10 August 2017
We are delighted to announce that the Beilby Medal and Prize will be presented to Ken Tye Yong at SCI's Composites 2017 event on Wednesday 13 September.
Associate Professor Yong, of Electrical and Electronic Engineering, at Nanyang Technological University, Singapore is also the Director in the Centre for Bio Devices and Signal Analysis (VALENS) at the same university. He has led research in nanomaterials and biophotonics to improve state-of-art healthcare and medical diagnostics applications.
The Beilby Medal and Prize is awarded annually in rotation by SCI, the Royal Society of Chemistry, and the Institute of Materials, Minerals and Mining (IOM3). The award carries a prize of £1,000 and recognises work of exceptional practical significance in chemical engineering, applied materials science, energy efficiency, or a related field.
The medal is a memorial to Sir George Thomas Beilby, President of all three bodies, or their predecessors. Prize winners are evaluated for the originality and impact of their research, as well as the quality of the results which can be shown in publications, patents, or even software. The award also recognises the importance of teamwork across the chemical sciences, and the abilities of individuals to develop successful collaborations.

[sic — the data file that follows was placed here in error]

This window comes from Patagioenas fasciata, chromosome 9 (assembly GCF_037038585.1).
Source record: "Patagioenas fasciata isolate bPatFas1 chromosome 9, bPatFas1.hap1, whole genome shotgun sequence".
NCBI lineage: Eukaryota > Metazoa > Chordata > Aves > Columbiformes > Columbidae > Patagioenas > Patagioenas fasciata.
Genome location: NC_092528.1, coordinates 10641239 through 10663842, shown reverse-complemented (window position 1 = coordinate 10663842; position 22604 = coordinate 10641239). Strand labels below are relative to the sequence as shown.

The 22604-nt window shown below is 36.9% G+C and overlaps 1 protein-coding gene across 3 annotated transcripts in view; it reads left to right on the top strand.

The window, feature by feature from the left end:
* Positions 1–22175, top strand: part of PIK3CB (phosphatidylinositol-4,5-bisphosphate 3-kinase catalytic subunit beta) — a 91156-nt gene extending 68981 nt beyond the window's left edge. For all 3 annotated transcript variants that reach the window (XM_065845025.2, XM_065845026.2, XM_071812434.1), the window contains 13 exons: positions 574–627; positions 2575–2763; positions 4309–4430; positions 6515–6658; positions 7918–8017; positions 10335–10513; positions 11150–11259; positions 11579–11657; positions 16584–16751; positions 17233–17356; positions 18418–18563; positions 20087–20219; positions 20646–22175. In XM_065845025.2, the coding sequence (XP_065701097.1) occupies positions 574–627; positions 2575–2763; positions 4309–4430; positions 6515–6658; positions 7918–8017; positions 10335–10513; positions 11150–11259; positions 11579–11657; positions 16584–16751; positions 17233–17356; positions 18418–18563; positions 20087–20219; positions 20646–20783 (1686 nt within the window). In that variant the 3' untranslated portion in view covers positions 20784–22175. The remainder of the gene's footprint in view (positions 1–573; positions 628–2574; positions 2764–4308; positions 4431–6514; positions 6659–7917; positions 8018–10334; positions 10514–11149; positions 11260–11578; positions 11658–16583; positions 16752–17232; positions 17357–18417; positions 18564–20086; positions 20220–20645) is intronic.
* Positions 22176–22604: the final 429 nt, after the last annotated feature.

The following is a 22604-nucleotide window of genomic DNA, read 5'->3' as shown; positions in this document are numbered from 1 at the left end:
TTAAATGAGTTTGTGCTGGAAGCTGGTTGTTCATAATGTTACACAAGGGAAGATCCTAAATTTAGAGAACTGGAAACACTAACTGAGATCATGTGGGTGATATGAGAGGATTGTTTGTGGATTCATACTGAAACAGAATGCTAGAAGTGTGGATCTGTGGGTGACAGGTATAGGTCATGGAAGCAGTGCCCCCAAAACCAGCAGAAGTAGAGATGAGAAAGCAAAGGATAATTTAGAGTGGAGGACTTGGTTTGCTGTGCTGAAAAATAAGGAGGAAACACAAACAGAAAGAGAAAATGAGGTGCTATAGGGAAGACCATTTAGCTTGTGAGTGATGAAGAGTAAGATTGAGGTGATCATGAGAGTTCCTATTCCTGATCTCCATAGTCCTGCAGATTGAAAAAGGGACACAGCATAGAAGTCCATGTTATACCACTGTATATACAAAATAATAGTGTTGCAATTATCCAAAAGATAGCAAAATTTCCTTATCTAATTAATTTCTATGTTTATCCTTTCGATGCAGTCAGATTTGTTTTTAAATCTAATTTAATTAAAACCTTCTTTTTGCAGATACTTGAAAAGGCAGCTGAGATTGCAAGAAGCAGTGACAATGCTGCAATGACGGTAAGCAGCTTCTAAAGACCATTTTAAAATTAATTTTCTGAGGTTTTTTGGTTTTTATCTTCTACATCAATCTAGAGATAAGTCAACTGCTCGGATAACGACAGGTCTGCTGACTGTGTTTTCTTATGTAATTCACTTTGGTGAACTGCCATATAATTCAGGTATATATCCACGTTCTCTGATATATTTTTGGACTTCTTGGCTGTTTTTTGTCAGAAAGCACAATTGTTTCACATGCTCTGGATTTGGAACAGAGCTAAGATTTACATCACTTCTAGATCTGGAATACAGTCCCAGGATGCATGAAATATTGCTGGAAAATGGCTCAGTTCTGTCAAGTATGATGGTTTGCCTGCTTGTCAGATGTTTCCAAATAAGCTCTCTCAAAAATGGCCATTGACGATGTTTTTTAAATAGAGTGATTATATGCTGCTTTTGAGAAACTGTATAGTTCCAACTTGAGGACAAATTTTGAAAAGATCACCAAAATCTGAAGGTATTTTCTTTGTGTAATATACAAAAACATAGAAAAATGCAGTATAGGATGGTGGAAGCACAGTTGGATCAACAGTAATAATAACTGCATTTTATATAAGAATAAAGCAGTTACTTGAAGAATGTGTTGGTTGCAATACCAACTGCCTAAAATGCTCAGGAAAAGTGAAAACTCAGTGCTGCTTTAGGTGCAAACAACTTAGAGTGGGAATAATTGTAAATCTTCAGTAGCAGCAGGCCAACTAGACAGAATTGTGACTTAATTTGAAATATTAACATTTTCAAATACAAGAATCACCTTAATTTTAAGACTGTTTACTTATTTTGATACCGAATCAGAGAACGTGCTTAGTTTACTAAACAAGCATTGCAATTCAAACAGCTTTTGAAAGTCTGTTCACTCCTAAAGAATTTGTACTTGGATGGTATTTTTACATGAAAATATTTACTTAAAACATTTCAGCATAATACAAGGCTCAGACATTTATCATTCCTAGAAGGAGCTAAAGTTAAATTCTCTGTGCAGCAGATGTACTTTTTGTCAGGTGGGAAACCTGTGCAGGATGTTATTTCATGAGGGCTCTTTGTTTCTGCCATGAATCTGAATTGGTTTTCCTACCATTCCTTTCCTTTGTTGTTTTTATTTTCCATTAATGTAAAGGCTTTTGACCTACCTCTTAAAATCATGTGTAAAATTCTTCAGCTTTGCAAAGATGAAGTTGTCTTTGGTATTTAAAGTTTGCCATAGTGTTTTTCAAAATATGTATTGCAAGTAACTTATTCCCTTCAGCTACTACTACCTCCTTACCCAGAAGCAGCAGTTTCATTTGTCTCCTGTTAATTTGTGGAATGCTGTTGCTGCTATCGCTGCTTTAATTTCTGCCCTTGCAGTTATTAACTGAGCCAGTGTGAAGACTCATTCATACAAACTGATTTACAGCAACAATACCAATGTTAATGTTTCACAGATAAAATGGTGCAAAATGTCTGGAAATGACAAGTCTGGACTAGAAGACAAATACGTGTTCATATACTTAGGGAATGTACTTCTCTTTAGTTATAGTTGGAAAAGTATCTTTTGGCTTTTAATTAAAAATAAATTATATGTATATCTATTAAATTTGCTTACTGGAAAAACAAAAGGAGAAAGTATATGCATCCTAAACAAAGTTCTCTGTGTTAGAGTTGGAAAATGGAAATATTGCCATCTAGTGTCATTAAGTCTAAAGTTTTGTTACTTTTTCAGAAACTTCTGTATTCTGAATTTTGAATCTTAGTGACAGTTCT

Associate Professor Yong’s work has led to the engineering of various types of bioconjugated quantum dots and metal nanoparticles to specifically target, image, and treat cells infected with cancer and HIV virus. He has made significant advances related to the integration of nanotechnology with medical imaging and gene therapy.
He has also undertaken pioneering work regarding quantum dot toxicity and pharmacokinetics in non-human primates, a study that served to dampen some of the fears over the toxicity of quantum dots intended for applications in humans and indicated that the acute toxicity of quantum dots in vivo can be minimal, for appropriate formulations and doses.
Over the years, he has prepared alternative quantum dots for theranostics applications, including sentinel lymph node mapping, in vitro targeted cancer imaging, targeted gene delivery therapy, therapy of HIV-associated encephalopathy, and multimodal imaging of tumour in vivo. With numerous evaluations of these low- or non- toxic quantum dots on in vitro and in vivo models, it will facilitate the adoption of these nanocrystals by mainstream biomedical researchers and, ultimately, the clinicians.